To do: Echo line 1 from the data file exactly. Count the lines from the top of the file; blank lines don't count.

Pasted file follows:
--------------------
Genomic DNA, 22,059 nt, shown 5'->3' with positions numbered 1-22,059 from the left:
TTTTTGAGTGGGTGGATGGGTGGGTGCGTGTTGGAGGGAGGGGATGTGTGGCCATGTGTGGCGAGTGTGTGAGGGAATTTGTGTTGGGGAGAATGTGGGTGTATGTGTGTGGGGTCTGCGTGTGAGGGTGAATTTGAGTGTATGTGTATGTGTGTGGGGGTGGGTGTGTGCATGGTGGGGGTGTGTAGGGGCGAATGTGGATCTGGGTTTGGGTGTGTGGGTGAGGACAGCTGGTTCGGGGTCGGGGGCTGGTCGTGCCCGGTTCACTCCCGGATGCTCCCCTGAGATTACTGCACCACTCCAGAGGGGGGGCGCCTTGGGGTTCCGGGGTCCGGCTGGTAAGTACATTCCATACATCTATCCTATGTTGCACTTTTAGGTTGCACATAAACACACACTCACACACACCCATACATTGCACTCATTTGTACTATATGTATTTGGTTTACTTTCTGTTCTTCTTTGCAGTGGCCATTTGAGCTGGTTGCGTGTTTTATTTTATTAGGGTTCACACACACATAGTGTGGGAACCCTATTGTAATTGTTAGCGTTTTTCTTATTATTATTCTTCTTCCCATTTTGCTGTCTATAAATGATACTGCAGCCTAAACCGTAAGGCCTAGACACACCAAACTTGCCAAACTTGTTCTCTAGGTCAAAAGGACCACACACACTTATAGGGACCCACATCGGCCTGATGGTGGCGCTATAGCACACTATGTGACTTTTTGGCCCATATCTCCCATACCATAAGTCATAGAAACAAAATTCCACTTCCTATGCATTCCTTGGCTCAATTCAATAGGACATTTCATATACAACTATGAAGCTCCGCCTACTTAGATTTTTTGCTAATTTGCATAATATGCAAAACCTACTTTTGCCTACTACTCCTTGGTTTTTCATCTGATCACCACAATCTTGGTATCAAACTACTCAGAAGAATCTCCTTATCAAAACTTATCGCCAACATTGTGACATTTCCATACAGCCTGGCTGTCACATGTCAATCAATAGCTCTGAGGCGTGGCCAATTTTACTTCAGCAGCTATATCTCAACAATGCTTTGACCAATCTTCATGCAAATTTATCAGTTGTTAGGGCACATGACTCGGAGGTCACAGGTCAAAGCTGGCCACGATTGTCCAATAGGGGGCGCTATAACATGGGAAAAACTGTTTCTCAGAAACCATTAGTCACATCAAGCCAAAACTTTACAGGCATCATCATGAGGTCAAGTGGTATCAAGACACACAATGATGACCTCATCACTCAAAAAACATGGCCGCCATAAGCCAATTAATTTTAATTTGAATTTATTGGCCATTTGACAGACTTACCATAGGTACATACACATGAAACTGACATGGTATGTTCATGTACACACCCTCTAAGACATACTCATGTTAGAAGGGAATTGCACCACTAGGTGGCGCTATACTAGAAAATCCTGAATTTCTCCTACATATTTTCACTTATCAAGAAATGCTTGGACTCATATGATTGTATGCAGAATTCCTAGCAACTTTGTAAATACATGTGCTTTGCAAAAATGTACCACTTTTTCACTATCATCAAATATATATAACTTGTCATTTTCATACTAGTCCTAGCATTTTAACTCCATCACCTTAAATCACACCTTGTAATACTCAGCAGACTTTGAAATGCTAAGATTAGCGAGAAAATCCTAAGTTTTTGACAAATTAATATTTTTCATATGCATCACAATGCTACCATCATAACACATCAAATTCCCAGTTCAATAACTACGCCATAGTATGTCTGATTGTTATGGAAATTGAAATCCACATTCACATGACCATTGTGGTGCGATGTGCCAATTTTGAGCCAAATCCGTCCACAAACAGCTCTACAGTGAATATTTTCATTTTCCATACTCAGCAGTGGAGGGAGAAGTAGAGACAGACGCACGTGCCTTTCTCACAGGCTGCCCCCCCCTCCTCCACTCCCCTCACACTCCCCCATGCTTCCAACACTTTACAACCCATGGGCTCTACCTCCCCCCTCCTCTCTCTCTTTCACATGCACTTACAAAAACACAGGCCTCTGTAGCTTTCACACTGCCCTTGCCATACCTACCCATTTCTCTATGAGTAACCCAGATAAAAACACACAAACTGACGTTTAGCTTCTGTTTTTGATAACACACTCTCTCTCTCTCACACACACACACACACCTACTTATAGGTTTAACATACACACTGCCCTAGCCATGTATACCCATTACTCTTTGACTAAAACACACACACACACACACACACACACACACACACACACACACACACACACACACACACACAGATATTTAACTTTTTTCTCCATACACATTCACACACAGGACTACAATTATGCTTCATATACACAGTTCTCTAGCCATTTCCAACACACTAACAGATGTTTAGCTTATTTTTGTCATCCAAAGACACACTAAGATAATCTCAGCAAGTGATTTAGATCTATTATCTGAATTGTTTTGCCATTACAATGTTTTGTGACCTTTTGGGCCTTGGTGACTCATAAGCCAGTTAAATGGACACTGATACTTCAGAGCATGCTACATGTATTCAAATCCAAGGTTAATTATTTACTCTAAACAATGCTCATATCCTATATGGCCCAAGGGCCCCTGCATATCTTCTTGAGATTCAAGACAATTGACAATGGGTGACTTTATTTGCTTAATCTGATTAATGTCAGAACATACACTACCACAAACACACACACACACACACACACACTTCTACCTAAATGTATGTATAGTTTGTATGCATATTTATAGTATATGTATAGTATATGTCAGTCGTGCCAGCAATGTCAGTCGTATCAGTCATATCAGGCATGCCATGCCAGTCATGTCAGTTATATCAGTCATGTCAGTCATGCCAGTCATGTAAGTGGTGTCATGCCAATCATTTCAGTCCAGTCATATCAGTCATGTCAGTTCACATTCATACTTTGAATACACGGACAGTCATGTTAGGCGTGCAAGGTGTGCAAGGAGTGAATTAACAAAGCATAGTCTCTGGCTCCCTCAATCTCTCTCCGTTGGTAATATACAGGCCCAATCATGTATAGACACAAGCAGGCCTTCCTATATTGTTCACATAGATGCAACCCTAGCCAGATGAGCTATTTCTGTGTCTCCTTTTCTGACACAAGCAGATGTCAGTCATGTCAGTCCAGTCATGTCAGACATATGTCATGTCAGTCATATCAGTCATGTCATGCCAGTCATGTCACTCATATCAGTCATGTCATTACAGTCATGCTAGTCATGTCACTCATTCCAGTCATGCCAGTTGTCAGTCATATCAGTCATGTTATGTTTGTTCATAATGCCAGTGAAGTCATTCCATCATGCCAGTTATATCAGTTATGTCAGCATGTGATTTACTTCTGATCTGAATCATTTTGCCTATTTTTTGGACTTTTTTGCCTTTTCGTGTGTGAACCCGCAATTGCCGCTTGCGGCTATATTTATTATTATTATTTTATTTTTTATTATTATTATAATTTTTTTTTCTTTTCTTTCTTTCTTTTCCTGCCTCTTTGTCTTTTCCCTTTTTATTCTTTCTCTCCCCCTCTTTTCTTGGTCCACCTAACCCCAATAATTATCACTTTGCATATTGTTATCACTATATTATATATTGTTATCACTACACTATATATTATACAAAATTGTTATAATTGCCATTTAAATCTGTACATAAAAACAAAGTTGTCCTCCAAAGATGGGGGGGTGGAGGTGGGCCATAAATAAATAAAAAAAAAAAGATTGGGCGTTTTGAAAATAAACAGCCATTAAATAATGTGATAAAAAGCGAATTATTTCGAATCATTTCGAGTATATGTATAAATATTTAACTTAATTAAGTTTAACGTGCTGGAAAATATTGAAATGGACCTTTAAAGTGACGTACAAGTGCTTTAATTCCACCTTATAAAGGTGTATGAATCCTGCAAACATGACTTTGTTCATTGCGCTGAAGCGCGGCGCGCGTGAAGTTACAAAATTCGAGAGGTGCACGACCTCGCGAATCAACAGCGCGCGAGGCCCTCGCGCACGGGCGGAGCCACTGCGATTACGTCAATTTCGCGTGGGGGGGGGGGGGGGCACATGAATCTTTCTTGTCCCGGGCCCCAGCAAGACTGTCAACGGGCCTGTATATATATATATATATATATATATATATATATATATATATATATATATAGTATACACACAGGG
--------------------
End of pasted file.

Genomic DNA, 22,059 nt, shown 5'->3' with positions numbered 1-22,059 from the left: